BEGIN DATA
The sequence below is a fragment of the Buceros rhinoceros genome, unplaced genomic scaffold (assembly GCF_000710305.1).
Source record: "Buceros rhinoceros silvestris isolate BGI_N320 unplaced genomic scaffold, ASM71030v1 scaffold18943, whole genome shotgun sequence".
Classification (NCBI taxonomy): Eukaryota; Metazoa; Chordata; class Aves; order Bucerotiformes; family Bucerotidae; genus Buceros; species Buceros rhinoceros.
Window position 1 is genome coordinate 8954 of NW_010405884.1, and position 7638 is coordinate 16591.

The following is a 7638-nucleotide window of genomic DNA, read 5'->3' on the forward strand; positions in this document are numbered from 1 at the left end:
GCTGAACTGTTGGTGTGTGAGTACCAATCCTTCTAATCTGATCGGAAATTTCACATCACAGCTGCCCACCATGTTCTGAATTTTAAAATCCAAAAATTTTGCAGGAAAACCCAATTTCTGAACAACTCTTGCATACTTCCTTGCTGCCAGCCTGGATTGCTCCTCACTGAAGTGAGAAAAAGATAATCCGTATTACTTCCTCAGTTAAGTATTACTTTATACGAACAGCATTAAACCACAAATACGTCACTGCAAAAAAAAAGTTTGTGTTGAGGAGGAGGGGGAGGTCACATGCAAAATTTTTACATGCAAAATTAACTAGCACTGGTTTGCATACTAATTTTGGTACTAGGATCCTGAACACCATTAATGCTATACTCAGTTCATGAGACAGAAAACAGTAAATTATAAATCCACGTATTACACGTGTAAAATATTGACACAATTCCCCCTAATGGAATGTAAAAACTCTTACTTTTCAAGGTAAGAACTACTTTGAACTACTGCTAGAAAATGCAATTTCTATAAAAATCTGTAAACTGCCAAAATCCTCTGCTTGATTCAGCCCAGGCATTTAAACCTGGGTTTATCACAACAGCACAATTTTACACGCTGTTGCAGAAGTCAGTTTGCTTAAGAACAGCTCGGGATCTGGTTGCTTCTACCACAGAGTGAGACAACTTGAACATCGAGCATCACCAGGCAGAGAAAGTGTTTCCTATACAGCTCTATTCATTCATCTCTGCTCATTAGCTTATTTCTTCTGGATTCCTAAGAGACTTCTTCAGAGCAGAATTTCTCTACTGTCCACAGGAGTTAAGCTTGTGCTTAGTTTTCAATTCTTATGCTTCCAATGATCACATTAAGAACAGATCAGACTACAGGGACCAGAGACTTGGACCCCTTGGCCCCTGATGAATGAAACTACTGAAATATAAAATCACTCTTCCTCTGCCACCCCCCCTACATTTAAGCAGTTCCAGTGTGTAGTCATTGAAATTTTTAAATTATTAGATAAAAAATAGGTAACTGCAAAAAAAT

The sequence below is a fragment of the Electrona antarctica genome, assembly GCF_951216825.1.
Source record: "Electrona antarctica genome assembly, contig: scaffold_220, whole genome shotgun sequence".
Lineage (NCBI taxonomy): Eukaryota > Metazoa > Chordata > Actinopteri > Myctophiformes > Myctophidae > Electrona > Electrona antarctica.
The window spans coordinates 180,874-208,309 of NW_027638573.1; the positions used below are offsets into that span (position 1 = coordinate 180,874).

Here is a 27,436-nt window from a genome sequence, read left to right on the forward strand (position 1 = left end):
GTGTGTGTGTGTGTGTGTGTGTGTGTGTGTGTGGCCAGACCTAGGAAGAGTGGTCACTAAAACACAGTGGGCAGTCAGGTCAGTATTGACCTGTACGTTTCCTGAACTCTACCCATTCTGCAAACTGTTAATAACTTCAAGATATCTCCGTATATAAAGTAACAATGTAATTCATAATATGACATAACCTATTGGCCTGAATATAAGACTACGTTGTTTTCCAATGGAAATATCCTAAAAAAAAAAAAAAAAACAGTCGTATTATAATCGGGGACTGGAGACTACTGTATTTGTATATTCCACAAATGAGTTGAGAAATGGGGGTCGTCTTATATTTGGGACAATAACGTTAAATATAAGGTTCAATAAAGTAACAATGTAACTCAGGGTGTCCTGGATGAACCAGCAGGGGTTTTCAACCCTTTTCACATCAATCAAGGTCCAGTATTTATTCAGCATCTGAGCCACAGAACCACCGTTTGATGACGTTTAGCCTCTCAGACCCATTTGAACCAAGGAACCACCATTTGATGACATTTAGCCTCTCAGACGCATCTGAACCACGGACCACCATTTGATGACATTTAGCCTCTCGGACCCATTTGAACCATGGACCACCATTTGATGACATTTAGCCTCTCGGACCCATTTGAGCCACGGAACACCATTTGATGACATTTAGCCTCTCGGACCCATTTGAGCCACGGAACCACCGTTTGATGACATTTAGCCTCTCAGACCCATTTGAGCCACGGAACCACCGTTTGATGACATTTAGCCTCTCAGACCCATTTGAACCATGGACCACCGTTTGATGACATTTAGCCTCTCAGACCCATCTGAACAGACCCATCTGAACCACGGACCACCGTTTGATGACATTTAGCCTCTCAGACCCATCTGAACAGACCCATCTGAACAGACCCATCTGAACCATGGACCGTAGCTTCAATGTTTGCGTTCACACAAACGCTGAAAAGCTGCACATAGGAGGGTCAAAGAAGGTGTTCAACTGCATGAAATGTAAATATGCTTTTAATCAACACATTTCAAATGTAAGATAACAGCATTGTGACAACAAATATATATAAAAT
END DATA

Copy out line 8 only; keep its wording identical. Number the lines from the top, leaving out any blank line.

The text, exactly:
Source record: "Electrona antarctica genome assembly, contig: scaffold_220, whole genome shotgun sequence".